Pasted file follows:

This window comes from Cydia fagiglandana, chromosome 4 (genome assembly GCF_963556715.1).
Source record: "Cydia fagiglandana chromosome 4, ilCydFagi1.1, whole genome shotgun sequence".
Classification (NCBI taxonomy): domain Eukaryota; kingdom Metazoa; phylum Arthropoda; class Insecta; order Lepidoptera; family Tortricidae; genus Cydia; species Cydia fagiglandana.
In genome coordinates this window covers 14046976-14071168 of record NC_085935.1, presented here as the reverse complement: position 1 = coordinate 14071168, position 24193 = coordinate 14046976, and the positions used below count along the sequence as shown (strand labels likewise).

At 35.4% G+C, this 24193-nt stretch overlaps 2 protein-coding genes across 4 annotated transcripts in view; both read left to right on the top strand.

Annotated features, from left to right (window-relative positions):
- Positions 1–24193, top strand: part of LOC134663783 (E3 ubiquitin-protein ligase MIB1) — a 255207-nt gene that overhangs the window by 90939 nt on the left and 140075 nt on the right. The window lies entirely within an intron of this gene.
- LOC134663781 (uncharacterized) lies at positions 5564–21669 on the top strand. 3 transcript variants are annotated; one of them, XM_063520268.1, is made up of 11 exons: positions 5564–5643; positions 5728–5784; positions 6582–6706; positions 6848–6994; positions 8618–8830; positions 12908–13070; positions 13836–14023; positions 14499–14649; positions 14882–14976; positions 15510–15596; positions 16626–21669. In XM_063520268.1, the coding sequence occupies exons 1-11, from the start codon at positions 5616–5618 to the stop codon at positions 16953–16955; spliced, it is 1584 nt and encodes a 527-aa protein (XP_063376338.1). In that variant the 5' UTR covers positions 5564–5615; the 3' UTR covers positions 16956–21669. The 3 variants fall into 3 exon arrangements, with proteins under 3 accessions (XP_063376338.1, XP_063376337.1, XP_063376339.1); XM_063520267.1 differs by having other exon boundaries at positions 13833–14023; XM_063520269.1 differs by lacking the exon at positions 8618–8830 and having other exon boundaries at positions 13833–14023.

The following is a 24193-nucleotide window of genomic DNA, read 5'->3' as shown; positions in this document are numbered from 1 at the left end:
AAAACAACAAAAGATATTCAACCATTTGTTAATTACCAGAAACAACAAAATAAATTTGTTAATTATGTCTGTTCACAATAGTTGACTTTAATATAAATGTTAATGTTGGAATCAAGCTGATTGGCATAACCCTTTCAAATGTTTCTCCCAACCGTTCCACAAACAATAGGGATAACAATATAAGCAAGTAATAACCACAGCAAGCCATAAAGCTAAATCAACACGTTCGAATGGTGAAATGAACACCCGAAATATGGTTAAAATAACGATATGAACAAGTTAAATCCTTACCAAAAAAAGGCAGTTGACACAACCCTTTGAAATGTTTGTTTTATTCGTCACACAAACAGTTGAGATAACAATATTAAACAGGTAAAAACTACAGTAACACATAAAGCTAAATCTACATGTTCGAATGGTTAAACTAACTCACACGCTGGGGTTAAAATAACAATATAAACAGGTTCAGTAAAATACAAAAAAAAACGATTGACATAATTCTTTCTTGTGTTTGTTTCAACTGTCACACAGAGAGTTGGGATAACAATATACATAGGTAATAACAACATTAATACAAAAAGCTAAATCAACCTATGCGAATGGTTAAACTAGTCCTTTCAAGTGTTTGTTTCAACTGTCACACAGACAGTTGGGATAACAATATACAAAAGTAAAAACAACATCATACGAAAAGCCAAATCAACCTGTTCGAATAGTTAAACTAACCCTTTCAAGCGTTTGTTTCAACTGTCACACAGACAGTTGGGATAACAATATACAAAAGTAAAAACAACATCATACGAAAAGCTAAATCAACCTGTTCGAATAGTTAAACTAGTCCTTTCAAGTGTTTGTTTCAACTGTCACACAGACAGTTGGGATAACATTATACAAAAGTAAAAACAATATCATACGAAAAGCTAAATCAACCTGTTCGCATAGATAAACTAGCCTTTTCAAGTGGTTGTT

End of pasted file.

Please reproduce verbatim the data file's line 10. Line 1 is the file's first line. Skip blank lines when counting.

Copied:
AAAACAACAAAAGATATTCAACCATTTGTTAATTACCAGAAACAACAAAATAAATTTGTTAATTATGTCTGTTCACAATAGTTGACTTTAATATAAATGTTAATGTTGGAATCAAGCTGATTGGCATAACCCTTTCAAATGTTTCTCCCAACCGTTCCACAAACAATAGGGATAACAATATAAGCAAGTAATAACCACAGCAAGCCATAAAGCTAAATCAACACGTTCGAATGGTGAAATGAACACCCGAAATATGGTTAAAATAACGATATGAACAAGTTAAATCCTTACCAAAAAAAGGCAGTTGACACAACCCTTTGAAATGTTTGTTTTATTCGTCACACAAACAGTTGAGATAACAATATTAAACAGGTAAAAACTACAGTAACACATAAAGCTAAATCTACATGTTCGAATGGTTAAACTAACTCACACGCTGGGGTTAAAATAACAATATAAACAGGTTCAGTAAAATACAAAAAAAAACGATTGACATAATTCTTTCTTGTGTTTGTTTCAACTGTCACACAGAGAGTTGGGATAACAATATACATAGGTAATAACAACATTAATACAAAAAGCTAAATCAACCTATGCGAATGGTTAAACTAGTCCTTTCAAGTGTTTGTTTCAACTGTCACACAGACAGTTGGGATAACAATATACAAAAGTAAAAACAACATCATACGAAAAGCCAAATCAACCTGTTCGAATAGTTAAACTAACCCTTTCAAGCGTTTGTTTCAACTGTCACACAGACAGTTGGGATAACAATATACAAAAGTAAAAACAACATCATACGAAAAGCTAAATCAACCTGTTCGAATAGTTAAACTAGTCCTTTCAAGTGTTTGTTTCAACTGTCACACAGACAGTTGGGATAACATTATACAAAAGTAAAAACAATATCATACGAAAAGCTAAATCAACCTGTTCGCATAGATAAACTAGCCTTTTCAAGTGGTTGTT